If you’re a first time reader, a quick, 50-word preface:
I’m an American married to an Canadian. We moved to Halifax, Canada this summer from our last home in Prague, Czech Republic. So, we come here as new residents: one citizen and one on “visitor status.”
So, Here I Am, an American in Canada
Against common myth, Americans are not freely welcome in Canada. Sure, we can come to visit, -but not to stay. Americans: Canada is not your 51st state. (That’s worth repeating, but I won’t).
So, Here I Am, on Visitor Status
Visitor status -that’s what you get when you come to Canada and have no legal grounds to stay. For Americans, visitor status lasts 6 months. That 6 months puts me as valid until December 24th. Then I’m free to leave. In fact, I’m told to leave. All but escort my ass over the border – thanks. Have a nice day, eh?
If I seem gruff, it’s a tinge of bitterness. I’m married to a native-born Canadian and we have two kids, foreign born with Canadian citizenship. (By the way, yes, there is a difference between native and foreign born Canadians.) So, in my family, I’m feeling as much Canadian as American.
So, Here I Am, in Front of Immigration
When we arrived at Halifax airport late last June, we were sweating bullets. Over the flight (and often prior) we went over our “stories,” our angle, planning and rehearsing answers to any question.
We expected to be questioned on our intentions and we expected a little grilling. I had no reason to demand “I’m living here now” and it’s unreasonable to believe “Sure, my Canadian family is moving here, but I’m soon returning to Prague.”
One thing for sure we knew: Immigration is not our friend.
And we were right. Immigration can be that nosey but otherwise harmless neighbour. Immigration can be the crotchety bureaucrat that can’t seem to do their job twice the same way. And they can be the power-tripping, asshole cop who’s wife is cheating on them while they pull a double-shift and they just caught you doing 110 in a 50. But they are not your friend.
I Filed my Residency Paperwork
First, we saw an immigration lawyer. Well worth the $275 – he answered questions we didn’t know we had.
Second, we decided on the path to take – as a spouse.
It’s all footwork that we expected. We went through the same drill in the US for my wife who successfully got her US citizenship. Still, experience doesn’t make immigration paperwork any fun, nor prepare you for the idiocy that comes at every turn (or counter).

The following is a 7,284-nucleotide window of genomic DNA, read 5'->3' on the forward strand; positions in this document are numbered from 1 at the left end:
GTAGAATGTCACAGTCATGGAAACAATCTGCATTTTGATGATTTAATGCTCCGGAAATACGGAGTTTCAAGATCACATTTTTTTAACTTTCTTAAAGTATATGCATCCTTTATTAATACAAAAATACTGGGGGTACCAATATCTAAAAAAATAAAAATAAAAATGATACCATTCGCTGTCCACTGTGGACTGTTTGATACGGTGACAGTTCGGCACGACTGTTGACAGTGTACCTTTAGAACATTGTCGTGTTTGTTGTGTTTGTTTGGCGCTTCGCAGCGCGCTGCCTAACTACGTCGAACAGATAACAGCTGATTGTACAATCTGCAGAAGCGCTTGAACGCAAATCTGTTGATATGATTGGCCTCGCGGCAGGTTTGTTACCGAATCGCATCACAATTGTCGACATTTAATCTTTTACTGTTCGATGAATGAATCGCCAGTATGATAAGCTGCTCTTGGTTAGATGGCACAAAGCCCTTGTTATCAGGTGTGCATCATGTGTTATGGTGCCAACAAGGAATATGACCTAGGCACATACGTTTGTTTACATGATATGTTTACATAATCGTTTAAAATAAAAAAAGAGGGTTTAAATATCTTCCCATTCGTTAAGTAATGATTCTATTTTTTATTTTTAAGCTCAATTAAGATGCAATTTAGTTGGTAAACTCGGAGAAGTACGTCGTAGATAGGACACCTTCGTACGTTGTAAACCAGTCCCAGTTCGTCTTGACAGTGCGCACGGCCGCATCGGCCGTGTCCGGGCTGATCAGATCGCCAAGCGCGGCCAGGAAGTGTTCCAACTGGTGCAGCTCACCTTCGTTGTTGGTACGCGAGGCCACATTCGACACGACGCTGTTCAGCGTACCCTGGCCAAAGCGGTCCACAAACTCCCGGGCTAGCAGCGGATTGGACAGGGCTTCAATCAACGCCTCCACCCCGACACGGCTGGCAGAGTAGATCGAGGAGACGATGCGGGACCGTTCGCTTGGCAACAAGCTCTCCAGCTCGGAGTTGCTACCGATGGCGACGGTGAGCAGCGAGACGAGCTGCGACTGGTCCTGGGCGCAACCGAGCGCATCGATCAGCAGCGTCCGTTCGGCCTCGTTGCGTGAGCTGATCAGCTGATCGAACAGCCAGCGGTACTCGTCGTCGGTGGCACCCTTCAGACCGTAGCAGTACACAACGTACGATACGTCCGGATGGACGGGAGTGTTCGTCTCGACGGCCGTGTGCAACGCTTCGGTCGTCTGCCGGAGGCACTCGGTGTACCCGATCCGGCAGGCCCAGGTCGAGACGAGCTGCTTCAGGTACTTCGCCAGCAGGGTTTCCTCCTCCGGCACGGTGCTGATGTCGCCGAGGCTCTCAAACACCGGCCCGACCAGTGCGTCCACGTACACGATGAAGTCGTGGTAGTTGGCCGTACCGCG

And, Here I Am. …Tick, Tock, Tick, Tock.
So we file my application. I just checked on the status last week. Thankfully they received it. Of course I know the application package arrived; I sent it by FedEx. But arrived doesn’t immediately mean “received” in the system. The nice lady confirmed “Probably be another 7-8 months before the reviewers get to yours.” Great.
Meanwhile, tick, tock, tick, tock. My visitor status expiry looms and I was told to extend it as soon as possible. But how?
We look online -there’s an immigration office downtown Halifax. Great!
I arrange babysitting and go downtown to the CIC office: “Sorry, can’t help you – by appointment only. Call this number.”
I step outside the office & call the number: “Sorry, but all agents are busy right now…please try your call again on our less busy days, Thursday and Friday.” Great.
I call on Thursday. An agent answers. After my “elevator speech explanation” to immigration officers, she offers “Sorry, but can’t help you.”
For the love of god, how is it a freakin’ Czech post office can have better customer service than any country’s immigration office?
Well, considerable investigation later – I find out I can extend my stay online. Most unbelievable to me is no one was able to say that.
Who knew their website has so much processing available all online? Certainly not Canadian immigration officers.
So, Here I Am, on Extended Visitor Status
All’s well that ends well. And we patiently wait the 7-8 months for my permanency residence application to be reviewed. Since 7 is more than 6, I guess I’ll be extending my visitor status again next summer. At least I’ll know what to do.